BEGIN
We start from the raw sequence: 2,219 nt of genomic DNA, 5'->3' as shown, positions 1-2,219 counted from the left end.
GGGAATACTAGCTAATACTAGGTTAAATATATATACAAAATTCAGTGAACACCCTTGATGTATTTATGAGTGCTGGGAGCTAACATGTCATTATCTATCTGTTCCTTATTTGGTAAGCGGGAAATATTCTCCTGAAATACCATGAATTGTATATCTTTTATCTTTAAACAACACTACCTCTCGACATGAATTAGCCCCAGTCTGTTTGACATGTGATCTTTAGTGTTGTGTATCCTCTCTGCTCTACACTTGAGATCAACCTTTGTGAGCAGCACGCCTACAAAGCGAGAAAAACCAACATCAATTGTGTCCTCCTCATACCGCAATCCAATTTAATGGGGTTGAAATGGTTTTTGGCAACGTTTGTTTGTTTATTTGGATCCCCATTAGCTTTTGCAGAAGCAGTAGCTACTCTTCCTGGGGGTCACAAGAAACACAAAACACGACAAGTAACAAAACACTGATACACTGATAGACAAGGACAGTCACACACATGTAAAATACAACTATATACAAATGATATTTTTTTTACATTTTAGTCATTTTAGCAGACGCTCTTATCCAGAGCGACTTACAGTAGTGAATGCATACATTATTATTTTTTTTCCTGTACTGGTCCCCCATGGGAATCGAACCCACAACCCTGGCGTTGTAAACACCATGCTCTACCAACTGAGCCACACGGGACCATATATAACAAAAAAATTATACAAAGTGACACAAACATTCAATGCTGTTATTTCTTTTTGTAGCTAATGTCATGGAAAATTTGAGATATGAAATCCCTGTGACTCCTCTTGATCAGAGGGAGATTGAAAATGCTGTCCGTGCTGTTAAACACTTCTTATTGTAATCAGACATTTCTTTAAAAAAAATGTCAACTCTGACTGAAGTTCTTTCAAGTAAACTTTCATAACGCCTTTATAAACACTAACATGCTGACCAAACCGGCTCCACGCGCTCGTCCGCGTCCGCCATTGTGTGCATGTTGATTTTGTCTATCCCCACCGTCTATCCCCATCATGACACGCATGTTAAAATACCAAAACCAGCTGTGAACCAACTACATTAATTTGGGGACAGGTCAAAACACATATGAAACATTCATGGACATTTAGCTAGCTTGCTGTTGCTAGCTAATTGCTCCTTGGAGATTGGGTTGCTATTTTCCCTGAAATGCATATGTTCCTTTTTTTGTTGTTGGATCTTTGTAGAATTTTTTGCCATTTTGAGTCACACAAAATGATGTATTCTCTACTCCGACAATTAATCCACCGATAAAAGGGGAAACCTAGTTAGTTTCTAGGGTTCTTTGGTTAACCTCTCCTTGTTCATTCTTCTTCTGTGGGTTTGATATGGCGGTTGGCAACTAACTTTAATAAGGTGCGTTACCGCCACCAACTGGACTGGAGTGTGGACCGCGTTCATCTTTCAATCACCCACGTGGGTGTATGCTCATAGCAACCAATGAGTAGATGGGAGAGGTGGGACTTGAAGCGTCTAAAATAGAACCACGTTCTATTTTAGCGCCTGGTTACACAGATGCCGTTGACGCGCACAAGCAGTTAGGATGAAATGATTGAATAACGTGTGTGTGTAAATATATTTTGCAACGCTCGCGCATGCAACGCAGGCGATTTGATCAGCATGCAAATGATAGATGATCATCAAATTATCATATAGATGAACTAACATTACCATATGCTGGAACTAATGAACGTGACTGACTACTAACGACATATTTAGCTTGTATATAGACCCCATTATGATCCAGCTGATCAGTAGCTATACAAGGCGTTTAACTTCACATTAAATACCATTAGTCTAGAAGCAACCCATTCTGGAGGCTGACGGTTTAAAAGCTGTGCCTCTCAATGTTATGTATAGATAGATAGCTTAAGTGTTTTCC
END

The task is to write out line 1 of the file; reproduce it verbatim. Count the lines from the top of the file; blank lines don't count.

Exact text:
We start from the raw sequence: 2,219 nt of genomic DNA, 5'->3' as shown, positions 1-2,219 counted from the left end.